Traditionally, global organizations have had a difficult time tying talent management processes together, making information sharing and data collection complicated at best. Missed deliverable dates and inaccuracies that are inherent to manual collating have been stress points for many business leaders who use data to make decisions. It doesn’t have to be like this.
With advances in connectivity the world is, in many ways, getting smaller. Organizations whose leaders understand the importance of having cohesive global teams get it: The team needs to be connected. And as technology advances, the ability to link talent management processes on Internet based integrated platforms advances too. This can enable real-time access to information and data collection that supports performance measurement and analytics on a global scale with relative ease.
Using global talent management platforms can help the organization provide easy access to information. It can reduce processing costs, and it can make employees realize they are part of something larger…but putting those global platforms in place is no small task.
The truth is; companies have dealt with the basic issues of global implementation for decades. They are fundamental challenges related to people, process and planning. While they are not news unto themselves, frequently the problems emerge as lessons unlearned or forgotten from previous experience.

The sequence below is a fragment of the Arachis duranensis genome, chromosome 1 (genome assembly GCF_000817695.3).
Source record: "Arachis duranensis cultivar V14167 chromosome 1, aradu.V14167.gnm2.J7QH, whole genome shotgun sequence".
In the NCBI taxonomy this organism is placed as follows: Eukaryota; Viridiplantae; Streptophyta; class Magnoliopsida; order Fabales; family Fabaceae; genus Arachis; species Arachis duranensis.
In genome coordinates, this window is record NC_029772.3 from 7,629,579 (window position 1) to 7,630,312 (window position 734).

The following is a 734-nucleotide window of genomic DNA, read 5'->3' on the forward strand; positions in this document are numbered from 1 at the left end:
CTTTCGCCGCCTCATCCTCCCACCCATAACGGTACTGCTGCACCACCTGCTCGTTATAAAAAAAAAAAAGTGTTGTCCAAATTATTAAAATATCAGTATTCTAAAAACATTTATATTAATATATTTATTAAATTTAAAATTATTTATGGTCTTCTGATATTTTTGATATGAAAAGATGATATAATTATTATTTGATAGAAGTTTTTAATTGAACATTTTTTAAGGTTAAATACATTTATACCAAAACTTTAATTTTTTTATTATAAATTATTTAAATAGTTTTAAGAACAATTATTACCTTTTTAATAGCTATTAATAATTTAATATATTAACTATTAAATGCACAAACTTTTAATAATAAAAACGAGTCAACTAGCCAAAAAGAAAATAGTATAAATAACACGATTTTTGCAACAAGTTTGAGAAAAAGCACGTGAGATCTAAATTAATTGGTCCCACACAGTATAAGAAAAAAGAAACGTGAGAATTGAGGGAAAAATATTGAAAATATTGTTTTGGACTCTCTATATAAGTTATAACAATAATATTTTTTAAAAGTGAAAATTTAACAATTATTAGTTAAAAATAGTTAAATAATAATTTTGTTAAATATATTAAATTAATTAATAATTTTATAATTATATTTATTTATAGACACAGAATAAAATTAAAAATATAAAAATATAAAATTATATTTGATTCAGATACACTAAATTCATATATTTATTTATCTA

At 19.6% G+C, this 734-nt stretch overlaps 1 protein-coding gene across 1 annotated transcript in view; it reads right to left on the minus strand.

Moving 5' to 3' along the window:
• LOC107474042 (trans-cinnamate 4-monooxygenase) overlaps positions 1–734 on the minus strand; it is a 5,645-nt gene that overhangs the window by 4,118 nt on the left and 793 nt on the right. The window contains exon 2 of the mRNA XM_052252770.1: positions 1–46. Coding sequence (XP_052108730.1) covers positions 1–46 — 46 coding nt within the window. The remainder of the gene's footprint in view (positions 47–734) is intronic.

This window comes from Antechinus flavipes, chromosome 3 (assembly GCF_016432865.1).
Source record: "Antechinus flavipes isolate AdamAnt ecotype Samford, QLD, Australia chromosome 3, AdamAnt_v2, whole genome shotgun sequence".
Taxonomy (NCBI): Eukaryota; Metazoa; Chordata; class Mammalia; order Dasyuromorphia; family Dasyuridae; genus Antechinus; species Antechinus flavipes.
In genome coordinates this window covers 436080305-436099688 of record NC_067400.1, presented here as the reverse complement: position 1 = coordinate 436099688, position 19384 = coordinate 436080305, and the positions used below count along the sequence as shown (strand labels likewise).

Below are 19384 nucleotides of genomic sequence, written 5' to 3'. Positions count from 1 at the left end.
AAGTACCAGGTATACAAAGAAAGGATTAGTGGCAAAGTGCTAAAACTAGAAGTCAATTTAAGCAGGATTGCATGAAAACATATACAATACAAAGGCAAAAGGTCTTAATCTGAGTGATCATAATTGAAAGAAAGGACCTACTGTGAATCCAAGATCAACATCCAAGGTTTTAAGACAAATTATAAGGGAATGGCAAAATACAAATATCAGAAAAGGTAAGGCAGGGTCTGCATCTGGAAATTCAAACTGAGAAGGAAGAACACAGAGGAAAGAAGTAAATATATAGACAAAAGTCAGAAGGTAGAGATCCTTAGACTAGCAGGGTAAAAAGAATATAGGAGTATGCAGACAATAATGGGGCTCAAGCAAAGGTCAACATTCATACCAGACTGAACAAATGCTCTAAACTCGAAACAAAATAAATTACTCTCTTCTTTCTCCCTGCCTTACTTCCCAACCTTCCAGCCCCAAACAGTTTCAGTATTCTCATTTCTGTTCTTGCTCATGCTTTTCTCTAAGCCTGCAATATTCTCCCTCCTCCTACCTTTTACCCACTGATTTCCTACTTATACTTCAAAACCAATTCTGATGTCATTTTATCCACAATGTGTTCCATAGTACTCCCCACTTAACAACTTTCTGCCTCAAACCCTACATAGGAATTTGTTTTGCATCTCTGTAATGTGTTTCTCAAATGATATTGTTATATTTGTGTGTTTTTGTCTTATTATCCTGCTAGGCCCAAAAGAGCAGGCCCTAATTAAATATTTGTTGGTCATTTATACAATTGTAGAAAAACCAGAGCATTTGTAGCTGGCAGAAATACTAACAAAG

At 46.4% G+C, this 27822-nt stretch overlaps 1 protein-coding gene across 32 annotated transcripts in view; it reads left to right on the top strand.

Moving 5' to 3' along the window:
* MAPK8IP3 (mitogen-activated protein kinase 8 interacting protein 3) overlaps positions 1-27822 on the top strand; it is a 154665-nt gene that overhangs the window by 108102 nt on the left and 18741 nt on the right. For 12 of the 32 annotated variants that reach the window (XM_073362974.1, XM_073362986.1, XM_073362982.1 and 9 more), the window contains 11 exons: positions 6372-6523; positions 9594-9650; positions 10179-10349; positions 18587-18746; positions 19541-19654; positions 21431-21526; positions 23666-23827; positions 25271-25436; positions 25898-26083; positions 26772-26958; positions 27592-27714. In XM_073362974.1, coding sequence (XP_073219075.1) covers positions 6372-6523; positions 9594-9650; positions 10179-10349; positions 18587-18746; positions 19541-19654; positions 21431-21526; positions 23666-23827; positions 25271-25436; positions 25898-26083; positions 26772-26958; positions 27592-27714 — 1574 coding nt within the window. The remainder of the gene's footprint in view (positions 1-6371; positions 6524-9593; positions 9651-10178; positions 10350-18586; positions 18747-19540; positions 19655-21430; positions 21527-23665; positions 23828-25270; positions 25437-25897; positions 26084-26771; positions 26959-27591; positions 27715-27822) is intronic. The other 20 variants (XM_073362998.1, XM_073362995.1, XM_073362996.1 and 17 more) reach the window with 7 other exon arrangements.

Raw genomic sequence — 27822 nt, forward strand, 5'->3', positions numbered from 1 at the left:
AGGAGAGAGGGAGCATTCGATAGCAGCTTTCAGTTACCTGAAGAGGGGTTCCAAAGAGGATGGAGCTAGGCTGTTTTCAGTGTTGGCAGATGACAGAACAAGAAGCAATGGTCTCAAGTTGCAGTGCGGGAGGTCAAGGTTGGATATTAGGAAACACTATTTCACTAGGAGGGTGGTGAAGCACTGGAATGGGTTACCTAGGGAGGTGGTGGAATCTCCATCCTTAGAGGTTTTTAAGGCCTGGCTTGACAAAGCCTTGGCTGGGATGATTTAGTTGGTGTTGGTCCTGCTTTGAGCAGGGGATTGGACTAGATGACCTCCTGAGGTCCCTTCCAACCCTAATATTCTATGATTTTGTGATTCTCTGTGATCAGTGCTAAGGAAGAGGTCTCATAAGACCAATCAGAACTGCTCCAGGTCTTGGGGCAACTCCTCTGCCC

With that in mind, it’s good to look at the basics and with the right perspective, recognize and address the challenges of the past before they turn into new lessons learned.
Global implementation projects, like most projects, require commitment from the organization’s leadership, a team of people committed to the same goals, careful planning and dedicated team members. To be successful with global integrations you must also consider cultural differences, variations in legal requirements and, of course, meeting virtually and across time zones.
When it comes to managing people, success begins with participation.
There must be global participation in development of the project charter and in every element of the work, from charter development to the party after successful go-live. You can look at the cultural differences as an issue or consider it an opportunity to take advantage of your organization’s own rich culture. Respect of all cultures is essential and it’s important that everyone’s point of view be considered – someone else just might have a better idea.
Clear direction is also essential. You need to start with clear direction from the project sponsors regarding resources and expectations. Without documented objectives it’s not likely the transition will move along crisply.
It also takes strong project leadership to handle the dynamics of a multi-cultural team. While many cultures in the global community are willing to contribute and have “spirited” discussions about what they think, other cultures consider such open dialog inappropriate. The work environment needs to be a safe place in which members are allowed to contribute in a style with which they are comfortable.